Yuengling goes for Donald Trump, boycotts of the beermaker ensue

This is an archived article and the information in the article may be outdated. Please look at the time stamp on the story to see when it was last updated.

Donald Trump doesn't drink alcohol, but that didn't stop the owner of Yuengling beer from endorsing him. Richard "Dick" Yuengling Jr. threw his support to Trump this week.

NEW YORK — Donald Trump doesn’t drink alcohol, but that didn’t stop the owner of Yuengling beer from endorsing him.

Richard “Dick” Yuengling Jr. threw his support to Trump this week. He even gave Eric Trump a tour of the popular brewery in Pottsville, Pennsylvania. Yuengling Jr. is a billionaire and head of the 187-year-old beer company, which his great-great grandfather founded.

“Our guys are behind your father. We need him in there,” Yuengling Jr. told Eric Trump on Monday, according to The Reading Eagle.

The company did not respond to CNNMoney’s request for comment.

Reaction on social media has been swift. Eric Trump’s tweet from the brewery has over 1,100 retweets, but there’s also been backlash. Some Yuengling beer fans have vowed never to take another sip.

“Way to go @Yuengling_Beer! You just alienated me and tons of people who drank you. I will never drink you again. Peace,” one fan tweeted.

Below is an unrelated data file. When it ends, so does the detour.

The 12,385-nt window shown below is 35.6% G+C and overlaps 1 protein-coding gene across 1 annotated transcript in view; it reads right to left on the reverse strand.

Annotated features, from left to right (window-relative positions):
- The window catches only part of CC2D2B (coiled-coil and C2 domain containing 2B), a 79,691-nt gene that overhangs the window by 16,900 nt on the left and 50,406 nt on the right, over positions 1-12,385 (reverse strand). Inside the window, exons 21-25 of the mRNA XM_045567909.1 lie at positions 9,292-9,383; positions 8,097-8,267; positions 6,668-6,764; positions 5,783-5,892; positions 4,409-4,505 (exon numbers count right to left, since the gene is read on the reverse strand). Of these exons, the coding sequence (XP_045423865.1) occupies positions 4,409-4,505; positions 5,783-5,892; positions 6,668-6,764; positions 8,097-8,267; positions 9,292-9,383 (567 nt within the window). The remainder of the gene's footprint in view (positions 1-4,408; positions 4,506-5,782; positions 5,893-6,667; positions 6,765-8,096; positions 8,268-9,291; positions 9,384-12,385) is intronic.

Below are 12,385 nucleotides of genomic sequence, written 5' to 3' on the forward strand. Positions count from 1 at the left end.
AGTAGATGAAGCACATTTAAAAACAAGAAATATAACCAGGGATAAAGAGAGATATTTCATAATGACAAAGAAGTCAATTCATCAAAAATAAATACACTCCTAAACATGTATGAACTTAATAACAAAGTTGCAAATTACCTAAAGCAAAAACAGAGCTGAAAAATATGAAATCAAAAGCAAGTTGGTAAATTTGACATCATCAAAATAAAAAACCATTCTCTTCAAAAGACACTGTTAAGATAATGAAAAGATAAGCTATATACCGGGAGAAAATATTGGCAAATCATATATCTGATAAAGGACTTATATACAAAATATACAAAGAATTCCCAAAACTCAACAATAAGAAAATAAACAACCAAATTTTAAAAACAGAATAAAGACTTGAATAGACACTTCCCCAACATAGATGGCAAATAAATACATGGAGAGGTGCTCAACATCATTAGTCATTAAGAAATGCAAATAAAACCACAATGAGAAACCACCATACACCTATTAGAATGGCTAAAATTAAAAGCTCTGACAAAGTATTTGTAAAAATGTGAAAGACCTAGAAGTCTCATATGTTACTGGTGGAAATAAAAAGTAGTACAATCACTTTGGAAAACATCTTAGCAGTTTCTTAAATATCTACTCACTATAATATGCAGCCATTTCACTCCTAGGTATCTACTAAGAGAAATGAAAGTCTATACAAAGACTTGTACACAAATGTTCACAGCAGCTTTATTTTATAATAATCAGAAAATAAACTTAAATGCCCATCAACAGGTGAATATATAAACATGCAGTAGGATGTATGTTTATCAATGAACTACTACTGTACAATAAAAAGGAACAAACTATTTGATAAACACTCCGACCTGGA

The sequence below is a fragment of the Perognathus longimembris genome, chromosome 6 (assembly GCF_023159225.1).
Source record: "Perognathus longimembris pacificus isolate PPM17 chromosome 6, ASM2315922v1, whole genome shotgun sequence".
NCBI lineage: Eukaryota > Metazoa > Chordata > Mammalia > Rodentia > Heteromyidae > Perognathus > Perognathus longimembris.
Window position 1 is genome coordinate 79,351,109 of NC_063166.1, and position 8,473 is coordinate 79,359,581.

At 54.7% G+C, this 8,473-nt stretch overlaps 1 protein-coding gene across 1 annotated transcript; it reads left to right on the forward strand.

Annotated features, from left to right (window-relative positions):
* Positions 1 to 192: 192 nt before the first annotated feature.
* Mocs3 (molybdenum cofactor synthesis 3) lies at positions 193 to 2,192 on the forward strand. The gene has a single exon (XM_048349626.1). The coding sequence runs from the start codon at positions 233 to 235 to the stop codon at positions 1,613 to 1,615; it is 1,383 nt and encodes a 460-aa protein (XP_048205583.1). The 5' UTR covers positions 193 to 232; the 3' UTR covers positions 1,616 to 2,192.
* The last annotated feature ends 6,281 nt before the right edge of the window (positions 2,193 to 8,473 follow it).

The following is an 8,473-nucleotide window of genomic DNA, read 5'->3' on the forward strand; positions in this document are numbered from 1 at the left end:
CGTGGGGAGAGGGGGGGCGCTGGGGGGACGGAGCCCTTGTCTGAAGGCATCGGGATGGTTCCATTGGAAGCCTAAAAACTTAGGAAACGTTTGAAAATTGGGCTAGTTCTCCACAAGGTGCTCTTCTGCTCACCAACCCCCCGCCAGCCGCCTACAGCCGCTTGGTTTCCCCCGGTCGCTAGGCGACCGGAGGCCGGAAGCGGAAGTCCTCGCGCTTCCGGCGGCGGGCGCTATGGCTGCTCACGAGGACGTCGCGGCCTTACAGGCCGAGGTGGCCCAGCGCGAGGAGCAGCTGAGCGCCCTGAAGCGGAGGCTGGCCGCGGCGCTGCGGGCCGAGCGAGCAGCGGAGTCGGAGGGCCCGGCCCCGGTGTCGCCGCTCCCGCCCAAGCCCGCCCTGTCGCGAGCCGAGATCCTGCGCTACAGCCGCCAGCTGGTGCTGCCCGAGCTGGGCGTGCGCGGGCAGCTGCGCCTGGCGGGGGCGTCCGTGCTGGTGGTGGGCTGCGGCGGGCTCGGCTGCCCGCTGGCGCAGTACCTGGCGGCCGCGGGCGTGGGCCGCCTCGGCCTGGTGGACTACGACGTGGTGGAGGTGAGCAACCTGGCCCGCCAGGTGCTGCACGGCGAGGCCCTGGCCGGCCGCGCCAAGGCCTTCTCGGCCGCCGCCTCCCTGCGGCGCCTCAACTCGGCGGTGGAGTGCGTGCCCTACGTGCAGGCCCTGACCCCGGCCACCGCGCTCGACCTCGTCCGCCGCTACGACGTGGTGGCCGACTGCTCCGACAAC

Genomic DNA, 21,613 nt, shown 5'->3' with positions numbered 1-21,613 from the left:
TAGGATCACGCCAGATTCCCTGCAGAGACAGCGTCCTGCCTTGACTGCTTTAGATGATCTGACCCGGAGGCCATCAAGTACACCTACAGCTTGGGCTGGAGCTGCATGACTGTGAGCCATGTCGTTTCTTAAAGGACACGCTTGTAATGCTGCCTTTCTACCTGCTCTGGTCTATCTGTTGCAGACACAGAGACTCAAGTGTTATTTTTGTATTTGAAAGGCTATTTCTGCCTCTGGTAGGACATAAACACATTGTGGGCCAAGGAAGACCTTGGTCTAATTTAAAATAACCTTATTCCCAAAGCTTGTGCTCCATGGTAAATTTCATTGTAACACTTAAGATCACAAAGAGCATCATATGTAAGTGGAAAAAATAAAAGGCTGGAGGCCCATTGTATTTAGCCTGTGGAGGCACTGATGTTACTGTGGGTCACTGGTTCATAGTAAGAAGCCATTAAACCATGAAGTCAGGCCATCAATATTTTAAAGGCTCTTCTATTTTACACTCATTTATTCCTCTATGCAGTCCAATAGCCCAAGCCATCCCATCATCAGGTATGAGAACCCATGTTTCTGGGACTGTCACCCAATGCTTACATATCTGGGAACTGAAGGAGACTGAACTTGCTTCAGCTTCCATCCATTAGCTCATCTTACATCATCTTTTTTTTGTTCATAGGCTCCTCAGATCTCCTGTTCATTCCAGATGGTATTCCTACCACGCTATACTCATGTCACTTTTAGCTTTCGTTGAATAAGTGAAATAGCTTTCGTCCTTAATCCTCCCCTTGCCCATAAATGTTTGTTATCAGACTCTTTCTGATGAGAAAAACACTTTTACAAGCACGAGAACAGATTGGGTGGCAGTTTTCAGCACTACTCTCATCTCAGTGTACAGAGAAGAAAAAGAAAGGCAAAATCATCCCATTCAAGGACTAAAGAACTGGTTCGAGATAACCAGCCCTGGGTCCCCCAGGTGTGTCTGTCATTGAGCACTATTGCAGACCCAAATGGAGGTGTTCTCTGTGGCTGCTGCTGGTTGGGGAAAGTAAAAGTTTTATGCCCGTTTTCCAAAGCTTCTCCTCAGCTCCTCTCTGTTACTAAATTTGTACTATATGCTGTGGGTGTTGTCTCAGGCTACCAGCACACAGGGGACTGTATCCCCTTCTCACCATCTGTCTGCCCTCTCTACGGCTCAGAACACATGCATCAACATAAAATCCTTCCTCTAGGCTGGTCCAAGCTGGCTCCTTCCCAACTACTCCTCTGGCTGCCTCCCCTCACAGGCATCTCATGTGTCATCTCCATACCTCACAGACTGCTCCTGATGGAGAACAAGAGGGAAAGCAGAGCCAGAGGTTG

So far, Yuengling Jr.’s support is verbal only. He isn’t listed as a Trump donor. He has mostly given money to the campaigns of Pennsylvania congressmen — both Republican and Democratic — over the years, according to OpenSecrets.org. His last presidential donation was to George W. Bush in 2000.

Pennsylvania is a must-win state for Trump. The Republican candidate and his family have visited numerous times in hopes of winning blue-collar workers upset with the disappearance of a third of the state’s manufacturing jobs since 2000.

But Pennsylvania has been called fool’s gold for GOP presidential hopefuls. It hasn’t voted Republican in a presidential election since 1988. Democrat Hillary Clinton has a solid lead in the polls.

Yuengling Jr.’s life story is somewhat similar to Trump’s. He bought the struggling brewery from his father in 1985 and built it up into a half-a-billion-dollar-a-year business, making the lager cheap but fashionable. He’s listed as No. 361 on Forbes’ list of the 400 richest people in America.

Notice: you are using an outdated browser. Microsoft does not recommend using IE as your default browser. Some features on this website, like video and images, might not work properly. For the best experience, please upgrade your browser.